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How to Cook Potatoes

By: Cara Frost-Sharratt - Updated: 23 Dec 2012 | comments*Discuss
 
How To Cook Potatoes

Along with pasta and bread potatoes are probably our most important carbohydrate. We can't get enough of them and this is most likely due to their huge versatility in the kitchen. From chips to mash, they are the perfect accompaniment for so many meals, as well as adding some starchy bulk to soups and stews. So, let's learn how to treat them with the respect they deserve.

The Knowledge

Despite their ingrained nature in British culture, potatoes actually originated in South America. Sir Walter Raleigh is credited with their arrival in this country in the late 1500s and, whilst they were no doubt viewed as a terribly exotic addition to the dinner table, it took a while for them to catch on. This was largely due to the fact that no one really knew how to cook them and rumours were rife about the poisonous effects they could have, if eaten. However, things improved as knowledge grew and they were found to grow easily in these slightly less balmy climes. As such, they soon became a staple, especially amongst poorer people, as they were cheap and easy to produce and made a filling meal.

There are literally thousands of different varieties of potato and it's the starchy tuber that is cultivated and eaten. Different varieties will work better with certain cooking techniques but the main rule of thumb is to choose a floury variety for mash or roast spuds and opt for a waxy variety for boiled potatoes.

Cooking Techniques

Potatoes really are the ultimate food in terms of the number of ways in which you can prepare them. Here's a quick guide to some easy cooking techniques:

Mash
  • Choose a floury variety as these work best for mash.

  • Peel the potatoes and cut into even-sized cubes.

  • Place in a large pan of water, bring to the boil and cook until very soft.

  • Drain really well and add a knob of butter and a dash of milk to the pan.

  • Mash until the potatoes are really creamy.
Bake
There's nothing quite like a baked spud when it comes to comfort food.

  • Preheat the oven to hot. Wash the potato and then prick it all over with a fork.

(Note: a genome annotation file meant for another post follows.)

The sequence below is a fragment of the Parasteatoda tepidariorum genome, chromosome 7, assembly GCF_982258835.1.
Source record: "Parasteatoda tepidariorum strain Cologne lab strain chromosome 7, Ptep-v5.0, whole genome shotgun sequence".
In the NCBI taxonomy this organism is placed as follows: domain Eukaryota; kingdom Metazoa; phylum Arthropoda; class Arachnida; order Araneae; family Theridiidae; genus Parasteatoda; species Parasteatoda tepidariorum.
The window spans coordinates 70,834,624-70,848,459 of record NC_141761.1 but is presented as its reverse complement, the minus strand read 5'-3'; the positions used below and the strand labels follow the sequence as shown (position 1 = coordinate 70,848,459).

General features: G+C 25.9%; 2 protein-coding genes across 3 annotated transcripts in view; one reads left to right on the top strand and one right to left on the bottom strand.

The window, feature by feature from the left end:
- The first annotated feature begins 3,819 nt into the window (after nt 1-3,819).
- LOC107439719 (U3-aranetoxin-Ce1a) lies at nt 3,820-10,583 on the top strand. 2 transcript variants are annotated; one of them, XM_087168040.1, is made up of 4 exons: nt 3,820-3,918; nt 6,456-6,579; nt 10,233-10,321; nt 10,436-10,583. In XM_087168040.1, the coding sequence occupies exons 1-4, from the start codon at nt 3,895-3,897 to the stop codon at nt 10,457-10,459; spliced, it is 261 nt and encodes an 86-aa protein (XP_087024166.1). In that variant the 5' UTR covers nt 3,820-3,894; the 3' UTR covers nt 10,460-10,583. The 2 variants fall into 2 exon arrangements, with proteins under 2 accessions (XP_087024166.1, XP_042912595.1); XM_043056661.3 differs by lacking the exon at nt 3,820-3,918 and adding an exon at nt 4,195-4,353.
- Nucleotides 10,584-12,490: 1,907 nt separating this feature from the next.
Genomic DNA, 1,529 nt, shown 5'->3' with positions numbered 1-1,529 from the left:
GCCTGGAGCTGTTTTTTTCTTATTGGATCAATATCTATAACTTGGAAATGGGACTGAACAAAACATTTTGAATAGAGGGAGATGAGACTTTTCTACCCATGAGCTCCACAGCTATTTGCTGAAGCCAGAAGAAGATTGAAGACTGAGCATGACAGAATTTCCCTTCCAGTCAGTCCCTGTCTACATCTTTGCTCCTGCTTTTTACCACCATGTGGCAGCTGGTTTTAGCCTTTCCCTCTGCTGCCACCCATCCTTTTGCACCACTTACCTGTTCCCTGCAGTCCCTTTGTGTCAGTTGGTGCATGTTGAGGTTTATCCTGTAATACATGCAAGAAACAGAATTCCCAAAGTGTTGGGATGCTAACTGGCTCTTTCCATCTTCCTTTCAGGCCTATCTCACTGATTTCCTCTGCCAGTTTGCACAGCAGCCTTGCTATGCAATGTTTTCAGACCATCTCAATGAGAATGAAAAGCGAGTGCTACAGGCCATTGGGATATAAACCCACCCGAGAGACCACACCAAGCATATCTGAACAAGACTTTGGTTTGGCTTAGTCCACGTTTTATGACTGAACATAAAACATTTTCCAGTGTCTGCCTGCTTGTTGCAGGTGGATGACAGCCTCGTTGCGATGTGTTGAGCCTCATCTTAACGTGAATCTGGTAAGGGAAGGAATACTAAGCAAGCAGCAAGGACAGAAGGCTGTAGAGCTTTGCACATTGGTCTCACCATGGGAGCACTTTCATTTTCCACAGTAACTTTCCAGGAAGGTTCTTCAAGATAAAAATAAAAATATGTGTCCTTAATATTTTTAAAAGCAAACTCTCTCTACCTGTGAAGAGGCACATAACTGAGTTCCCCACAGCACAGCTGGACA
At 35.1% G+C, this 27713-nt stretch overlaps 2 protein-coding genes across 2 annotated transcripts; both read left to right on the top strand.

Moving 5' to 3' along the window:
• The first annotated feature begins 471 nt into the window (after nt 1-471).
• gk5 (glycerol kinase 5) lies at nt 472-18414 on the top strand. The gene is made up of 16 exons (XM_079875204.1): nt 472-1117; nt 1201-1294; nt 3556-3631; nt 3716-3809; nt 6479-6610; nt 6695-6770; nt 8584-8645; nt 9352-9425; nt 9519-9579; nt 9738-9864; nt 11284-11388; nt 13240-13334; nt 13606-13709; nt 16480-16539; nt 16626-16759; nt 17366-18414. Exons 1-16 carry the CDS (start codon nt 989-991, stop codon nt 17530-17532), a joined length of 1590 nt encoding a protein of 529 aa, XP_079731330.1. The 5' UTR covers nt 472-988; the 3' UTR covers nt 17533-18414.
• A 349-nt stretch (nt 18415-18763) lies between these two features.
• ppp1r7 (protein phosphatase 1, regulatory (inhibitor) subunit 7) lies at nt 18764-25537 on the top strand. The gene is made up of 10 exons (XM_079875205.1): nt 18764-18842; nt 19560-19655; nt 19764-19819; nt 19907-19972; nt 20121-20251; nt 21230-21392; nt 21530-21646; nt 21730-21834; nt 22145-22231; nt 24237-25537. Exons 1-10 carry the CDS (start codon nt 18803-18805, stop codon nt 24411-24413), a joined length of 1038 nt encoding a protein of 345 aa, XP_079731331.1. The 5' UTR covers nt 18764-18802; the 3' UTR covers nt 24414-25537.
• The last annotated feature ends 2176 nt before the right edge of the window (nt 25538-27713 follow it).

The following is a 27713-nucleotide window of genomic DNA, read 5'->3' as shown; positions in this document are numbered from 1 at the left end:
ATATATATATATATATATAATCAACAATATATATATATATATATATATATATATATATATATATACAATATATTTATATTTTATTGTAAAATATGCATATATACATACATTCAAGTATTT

• Rub a little olive oil on the potato and sprinkle a little salt over (this helps to make the skin nice and crispy).

  • Place in the centre of the oven, directly on a wire rack so that it cooks evenly all over.

  • Depending on your oven, it will probably take about 45 minutes to 1 hour for your potato to be cooked to perfection.

Chips
It's easy to make your own oven chips, and healthier too.

  • Peel 2 large baking potatoes and trim the ends so they look slightly square in shape. Cut a thick slice and then cut this into three or four batons, depending on how thick you like your chips. Repeat with the remainder of the spuds and then place the chips in a pan and cover with cold water.

  • Give them about ten minutes then rinse away the excess starch, cover with boiling water and let them simmer for a couple of minutes.

  • Meanwhile, heat a little oil in a baking tray in the oven. Drain the chips well, toss with a little more oil and put them in the baking tray.

  • Cook them on a fairly high heat for about 30 minutes, or until they're golden and crispy. Turn a couple of times during cooking so they cook evenly.

There are obviously loads more ways to cook a spud and you'll find more recipes throughout the site. Boiled new potatoes, served with a knob of butter are pretty hard to beat, as is a simple potato salad scattered with fresh chives. You can sauté them, fry them, roast them and griddle them. No wonder most people list them as their favourite vegetable!

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